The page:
Plus, think about all those times one of your stores has experienced a broken register or needed an installation. Would you really send one of your full-time employees to complete such a task? An on-demand workforce helps fill service level gaps and automation helps you quickly identify and implement the optimal coverage ratios.
3) Health Care
Addressing health care costs is a top priority and one method that can significantly impact labor costs is the use of an on-demand workforce. Hospitals can negotiate directly with providers, avoiding costly fees to intermediaries. It also gives all health care facilities access to specialists as needed, even if occasional and short-term.
But it’s not just the highly-specialized health care freelancers that are primed to find more work and assignments. The demand for at-home care continues to grow. This also includes helpers with everyday tasks such as washing dishes or cleaning for those that need physical help with daily chores. Health care providers will take notice of this trend and begin to adapt to a more flexible workforce - one that can deliver as a service to increase their reach and better serve customers.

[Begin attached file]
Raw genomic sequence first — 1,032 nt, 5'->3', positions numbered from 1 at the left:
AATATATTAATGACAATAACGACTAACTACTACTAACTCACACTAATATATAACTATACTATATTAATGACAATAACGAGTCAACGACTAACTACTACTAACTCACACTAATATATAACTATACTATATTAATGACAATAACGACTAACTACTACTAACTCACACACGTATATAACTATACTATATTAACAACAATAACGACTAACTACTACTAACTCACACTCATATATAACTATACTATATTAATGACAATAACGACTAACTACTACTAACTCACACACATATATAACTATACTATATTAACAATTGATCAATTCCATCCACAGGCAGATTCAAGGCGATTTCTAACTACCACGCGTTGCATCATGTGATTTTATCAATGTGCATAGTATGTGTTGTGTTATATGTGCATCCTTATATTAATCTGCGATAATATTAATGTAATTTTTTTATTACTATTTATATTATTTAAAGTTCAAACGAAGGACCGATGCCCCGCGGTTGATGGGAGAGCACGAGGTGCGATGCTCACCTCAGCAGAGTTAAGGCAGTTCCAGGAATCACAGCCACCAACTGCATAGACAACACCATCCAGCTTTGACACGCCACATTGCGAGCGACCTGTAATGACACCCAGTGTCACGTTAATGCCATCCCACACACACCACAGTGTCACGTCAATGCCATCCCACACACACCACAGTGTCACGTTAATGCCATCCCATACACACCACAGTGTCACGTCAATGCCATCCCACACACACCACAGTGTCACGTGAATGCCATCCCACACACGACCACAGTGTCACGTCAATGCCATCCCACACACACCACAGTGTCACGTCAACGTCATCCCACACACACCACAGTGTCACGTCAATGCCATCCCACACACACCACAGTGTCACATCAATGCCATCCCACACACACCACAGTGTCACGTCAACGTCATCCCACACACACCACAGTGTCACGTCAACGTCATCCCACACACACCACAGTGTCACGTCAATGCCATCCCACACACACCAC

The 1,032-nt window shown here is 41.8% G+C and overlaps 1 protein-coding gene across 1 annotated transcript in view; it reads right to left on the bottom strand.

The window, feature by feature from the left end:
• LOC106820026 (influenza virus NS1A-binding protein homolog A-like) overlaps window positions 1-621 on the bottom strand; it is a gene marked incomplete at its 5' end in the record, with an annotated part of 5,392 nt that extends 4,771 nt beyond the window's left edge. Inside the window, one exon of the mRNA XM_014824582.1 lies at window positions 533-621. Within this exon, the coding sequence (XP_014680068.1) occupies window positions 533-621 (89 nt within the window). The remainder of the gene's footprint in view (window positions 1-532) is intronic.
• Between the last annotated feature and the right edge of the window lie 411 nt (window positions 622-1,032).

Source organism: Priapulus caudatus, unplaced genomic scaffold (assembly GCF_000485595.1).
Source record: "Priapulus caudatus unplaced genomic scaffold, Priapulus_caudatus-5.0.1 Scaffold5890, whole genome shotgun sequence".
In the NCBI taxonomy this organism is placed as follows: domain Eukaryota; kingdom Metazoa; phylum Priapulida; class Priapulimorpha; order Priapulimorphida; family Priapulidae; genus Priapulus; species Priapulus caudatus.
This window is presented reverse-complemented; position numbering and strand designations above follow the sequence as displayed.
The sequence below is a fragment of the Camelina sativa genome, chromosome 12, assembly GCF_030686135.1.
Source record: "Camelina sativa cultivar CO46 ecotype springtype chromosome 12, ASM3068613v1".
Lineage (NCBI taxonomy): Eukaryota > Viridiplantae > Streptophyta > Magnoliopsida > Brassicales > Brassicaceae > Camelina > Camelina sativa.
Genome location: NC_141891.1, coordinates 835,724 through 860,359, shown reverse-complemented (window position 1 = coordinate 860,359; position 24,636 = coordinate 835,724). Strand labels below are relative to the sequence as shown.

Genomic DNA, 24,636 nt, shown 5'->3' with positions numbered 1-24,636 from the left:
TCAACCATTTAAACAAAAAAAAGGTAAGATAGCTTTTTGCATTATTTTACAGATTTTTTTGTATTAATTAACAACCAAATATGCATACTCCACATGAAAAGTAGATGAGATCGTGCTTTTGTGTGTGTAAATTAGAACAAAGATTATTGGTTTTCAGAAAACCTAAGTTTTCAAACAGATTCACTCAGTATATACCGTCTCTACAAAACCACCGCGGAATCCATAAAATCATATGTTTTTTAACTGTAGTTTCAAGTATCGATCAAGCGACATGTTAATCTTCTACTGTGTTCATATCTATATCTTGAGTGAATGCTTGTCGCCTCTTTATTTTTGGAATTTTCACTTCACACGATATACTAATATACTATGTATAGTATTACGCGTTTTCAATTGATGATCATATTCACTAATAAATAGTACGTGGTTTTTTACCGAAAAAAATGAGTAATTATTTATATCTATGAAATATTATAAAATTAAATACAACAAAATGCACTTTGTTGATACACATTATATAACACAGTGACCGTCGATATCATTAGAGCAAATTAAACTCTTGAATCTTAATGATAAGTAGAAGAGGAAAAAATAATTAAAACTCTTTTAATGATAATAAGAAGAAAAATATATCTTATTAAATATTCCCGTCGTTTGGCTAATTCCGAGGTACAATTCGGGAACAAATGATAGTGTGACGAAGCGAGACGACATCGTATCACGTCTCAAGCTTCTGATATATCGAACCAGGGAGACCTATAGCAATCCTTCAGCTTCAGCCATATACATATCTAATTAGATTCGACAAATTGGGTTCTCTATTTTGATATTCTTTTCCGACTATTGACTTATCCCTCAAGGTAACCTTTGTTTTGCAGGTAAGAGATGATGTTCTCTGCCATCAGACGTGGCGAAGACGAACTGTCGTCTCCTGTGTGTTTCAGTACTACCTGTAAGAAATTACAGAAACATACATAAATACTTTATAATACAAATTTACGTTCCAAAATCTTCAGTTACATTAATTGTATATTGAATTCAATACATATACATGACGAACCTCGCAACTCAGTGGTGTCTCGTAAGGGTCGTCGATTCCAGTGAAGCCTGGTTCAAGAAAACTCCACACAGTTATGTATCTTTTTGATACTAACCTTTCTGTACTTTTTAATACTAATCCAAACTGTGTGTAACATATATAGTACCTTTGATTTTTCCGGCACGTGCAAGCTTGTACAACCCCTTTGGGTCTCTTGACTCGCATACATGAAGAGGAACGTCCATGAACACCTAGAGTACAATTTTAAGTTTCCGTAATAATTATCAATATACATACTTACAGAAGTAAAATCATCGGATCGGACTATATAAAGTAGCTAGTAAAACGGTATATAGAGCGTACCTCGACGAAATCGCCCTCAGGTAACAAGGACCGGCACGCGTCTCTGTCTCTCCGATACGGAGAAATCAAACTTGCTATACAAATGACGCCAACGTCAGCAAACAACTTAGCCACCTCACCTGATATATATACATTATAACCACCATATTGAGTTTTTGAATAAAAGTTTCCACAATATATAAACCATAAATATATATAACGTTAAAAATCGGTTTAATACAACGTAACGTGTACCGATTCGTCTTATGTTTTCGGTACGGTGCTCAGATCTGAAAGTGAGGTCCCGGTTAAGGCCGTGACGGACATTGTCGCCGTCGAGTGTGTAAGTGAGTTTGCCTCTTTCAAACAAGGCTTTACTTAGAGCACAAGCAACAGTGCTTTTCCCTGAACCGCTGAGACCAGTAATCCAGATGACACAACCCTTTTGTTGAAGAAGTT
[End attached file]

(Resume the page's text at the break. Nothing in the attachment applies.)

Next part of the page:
Independent health care workers can benefit from greater flexibility and control of their careers. Offering multiple employment opportunities helps to address labor shortages and allows workers to choose what is best for them. After all, the delivery of high-quality health care quickly is nothing but a good thing, isn’t it?
4) Media / Creative
The media industry has been using freelance workers for decades, particularly for creative talent. However, there is great potential in using automation for additional field based resources such as photographers and writers, especially when paying these workers at scale. (I mean, no one likes to chase down payments or invoices.)